The main new multiplayer thing in Black Ops is set of six-player free-for-all modes that fall under the heading of Wager Match. In these modes, you pony up some of your COD points as an ante, and the top three players in the round get a portion of the overall pot. These modes play around with how the weapons are used and acquired, so in Gun Game, you'll all start with basic pistols, but each kill upgrades you to a new gun, and the first player to cycle through all 20 guns (which includes the crossbow, one of the new weapons found in the game) wins. I think my favorite is One in the Chamber, which gives everyone a pistol with only one bullet. If you kill another player, you earn another bullet. So if you're out of ammo, you'll need to knife someone to rearm yourself or lose one of your three lives. It's a tense battle, because accuracy becomes so, so key. The wager-based modes feel like little mods and, in fact, Gun Game was actually a somewhat popular Counter-Strike mod. It's interesting to see the developers take a fresh stab at free-for-all play, considering that team-based modes effectively rule the shooter landscape in this day and age. It's a cool addition, but considering that most of the key items you'll unlock for multiplayer don't cost that much, it's not really something you'll need to turn to for additional funds too often.
Black Ops has a file-sharing and video editing setup similar to the tools found in Halo 3. Your matches are automatically saved, and if you like, you can go in and watch any other player's recent matches. You can also chop up smaller clips, fiddle with speed and camera angles, and save the files out to your file share, which has six slots for your saved films, screens, and custom game modes. While you can customize modes for private matches, the tools at your disposal feel fairly basic when you compare them to what Bungie's been doing with Halo for the past few years, but hey, it's a start.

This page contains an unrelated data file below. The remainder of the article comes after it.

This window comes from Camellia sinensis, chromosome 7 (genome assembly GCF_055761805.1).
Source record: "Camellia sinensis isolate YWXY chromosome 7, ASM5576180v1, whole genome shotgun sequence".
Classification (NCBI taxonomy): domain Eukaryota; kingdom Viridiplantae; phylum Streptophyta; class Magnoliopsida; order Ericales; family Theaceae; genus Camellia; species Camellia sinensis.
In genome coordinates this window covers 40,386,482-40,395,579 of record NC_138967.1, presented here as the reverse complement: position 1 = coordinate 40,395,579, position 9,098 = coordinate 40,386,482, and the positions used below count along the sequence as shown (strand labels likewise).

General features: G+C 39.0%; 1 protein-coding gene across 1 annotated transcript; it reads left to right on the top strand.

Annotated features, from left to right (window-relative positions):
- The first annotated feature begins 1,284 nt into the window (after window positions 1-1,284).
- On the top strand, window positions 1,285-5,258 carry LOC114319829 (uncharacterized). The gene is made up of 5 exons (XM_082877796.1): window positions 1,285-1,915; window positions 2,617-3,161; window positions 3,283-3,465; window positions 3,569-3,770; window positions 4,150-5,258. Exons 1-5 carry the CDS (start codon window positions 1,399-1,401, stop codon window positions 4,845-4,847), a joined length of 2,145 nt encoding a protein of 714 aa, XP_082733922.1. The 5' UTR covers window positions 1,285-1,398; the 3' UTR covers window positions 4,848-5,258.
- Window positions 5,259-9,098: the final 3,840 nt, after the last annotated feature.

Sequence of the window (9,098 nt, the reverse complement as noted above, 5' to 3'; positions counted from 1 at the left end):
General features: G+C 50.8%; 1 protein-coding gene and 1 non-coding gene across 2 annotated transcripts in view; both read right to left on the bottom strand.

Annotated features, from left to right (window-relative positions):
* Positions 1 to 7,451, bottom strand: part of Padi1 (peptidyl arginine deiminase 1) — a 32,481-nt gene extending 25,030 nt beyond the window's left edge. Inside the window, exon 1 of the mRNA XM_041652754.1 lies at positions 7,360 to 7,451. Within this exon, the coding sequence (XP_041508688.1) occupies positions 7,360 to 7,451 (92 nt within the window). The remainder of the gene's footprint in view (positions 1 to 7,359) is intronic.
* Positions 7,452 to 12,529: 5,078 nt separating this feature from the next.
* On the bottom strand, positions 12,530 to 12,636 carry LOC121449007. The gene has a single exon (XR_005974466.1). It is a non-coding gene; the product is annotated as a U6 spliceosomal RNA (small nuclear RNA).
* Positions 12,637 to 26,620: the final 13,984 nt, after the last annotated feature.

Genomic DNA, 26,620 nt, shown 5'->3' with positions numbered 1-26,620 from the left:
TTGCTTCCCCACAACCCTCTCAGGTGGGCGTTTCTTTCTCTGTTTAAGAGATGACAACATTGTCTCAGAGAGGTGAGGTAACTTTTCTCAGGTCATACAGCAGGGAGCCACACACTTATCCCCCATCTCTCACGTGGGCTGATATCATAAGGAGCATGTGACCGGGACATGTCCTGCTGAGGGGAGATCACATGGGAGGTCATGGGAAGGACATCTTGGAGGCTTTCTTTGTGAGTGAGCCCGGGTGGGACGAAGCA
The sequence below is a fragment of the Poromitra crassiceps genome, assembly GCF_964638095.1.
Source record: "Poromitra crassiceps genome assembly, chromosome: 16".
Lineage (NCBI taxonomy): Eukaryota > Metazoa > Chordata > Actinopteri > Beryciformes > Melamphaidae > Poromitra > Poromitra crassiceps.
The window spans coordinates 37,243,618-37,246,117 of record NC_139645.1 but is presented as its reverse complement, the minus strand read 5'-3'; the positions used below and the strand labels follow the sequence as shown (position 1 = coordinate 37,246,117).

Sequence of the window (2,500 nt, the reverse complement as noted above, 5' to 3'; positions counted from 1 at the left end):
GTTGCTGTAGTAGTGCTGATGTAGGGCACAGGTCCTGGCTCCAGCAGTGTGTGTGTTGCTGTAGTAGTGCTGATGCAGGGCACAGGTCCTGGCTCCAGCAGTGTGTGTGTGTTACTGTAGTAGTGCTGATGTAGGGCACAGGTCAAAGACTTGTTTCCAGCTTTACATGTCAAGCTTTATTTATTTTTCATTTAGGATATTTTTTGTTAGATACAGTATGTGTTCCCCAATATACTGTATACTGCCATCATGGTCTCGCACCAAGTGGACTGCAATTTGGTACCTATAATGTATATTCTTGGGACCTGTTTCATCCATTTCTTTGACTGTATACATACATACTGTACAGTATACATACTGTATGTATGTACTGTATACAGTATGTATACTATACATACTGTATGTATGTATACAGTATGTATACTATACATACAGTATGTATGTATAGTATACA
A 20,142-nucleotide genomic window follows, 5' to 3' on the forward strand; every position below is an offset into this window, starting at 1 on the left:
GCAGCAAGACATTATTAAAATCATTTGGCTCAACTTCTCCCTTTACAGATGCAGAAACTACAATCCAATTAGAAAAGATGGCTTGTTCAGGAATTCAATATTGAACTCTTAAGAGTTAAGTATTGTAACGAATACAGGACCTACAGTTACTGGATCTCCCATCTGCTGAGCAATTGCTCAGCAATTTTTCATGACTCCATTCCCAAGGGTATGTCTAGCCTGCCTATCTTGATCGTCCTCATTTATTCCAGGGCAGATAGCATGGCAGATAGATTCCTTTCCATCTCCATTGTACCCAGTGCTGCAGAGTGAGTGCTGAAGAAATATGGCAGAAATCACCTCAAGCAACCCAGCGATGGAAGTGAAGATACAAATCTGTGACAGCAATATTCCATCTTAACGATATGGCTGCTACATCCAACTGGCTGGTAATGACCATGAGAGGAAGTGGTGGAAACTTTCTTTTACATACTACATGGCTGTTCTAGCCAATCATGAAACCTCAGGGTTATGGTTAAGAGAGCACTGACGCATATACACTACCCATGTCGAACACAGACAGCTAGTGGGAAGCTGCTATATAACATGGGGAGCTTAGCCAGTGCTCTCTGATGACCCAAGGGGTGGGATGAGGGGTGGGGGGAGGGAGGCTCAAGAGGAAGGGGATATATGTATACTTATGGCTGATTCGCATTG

The Nazi Zombies mode found in World At War returns in Black Ops, and you'll find two maps available for online play once you've completed the single-player campaign. Each map is setup with a little video, and each one has you play as a unique set of characters, giving each map its own "zombie team." Perhaps this is an unpopular stance, but I really didn't like the zombie mode in World At War, and it's not much better here. All it does here is make me miss the Spec Ops mode found in Modern Warfare 2, which I found to be a much more exciting cooperative mode. There's also a Combat Training mode that lets you go up against bots in deathmatch or team deathmatch, which would be a great option for players out there that don't have Internet connections... but for whatever reason, the mode is only available when you're connected to a network.